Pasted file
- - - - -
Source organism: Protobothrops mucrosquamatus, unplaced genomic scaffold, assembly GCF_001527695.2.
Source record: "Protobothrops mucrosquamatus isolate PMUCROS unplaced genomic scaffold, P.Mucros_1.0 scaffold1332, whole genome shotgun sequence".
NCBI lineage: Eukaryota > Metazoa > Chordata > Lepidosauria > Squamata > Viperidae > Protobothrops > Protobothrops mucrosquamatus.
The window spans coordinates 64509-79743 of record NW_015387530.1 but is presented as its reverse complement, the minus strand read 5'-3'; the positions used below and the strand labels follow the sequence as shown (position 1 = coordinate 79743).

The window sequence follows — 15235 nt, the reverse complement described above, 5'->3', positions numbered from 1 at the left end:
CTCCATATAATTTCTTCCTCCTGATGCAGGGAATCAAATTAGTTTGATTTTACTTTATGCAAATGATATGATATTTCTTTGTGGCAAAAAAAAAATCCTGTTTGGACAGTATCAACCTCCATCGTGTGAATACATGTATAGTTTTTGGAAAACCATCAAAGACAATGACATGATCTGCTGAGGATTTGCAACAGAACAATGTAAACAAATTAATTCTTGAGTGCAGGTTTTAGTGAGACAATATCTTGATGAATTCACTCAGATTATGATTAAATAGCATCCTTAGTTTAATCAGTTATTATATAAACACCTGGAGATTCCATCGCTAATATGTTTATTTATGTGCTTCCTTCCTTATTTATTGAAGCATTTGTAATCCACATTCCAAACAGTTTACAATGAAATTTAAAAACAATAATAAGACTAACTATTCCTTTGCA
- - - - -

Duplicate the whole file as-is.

Source organism: Protobothrops mucrosquamatus, unplaced genomic scaffold, assembly GCF_001527695.2.
Source record: "Protobothrops mucrosquamatus isolate PMUCROS unplaced genomic scaffold, P.Mucros_1.0 scaffold1332, whole genome shotgun sequence".
NCBI lineage: Eukaryota > Metazoa > Chordata > Lepidosauria > Squamata > Viperidae > Protobothrops > Protobothrops mucrosquamatus.
The window spans coordinates 64509-79743 of record NW_015387530.1 but is presented as its reverse complement, the minus strand read 5'-3'; the positions used below and the strand labels follow the sequence as shown (position 1 = coordinate 79743).

The window sequence follows — 15235 nt, the reverse complement described above, 5'->3', positions numbered from 1 at the left end:
CTCCATATAATTTCTTCCTCCTGATGCAGGGAATCAAATTAGTTTGATTTTACTTTATGCAAATGATATGATATTTCTTTGTGGCAAAAAAAAAATCCTGTTTGGACAGTATCAACCTCCATCGTGTGAATACATGTATAGTTTTTGGAAAACCATCAAAGACAATGACATGATCTGCTGAGGATTTGCAACAGAACAATGTAAACAAATTAATTCTTGAGTGCAGGTTTTAGTGAGACAATATCTTGATGAATTCACTCAGATTATGATTAAATAGCATCCTTAGTTTAATCAGTTATTATATAAACACCTGGAGATTCCATCGCTAATATGTTTATTTATGTGCTTCCTTCCTTATTTATTGAAGCATTTGTAATCCACATTCCAAACAGTTTACAATGAAATTTAAAAACAATAATAAGACTAACTATTCCTTTGCA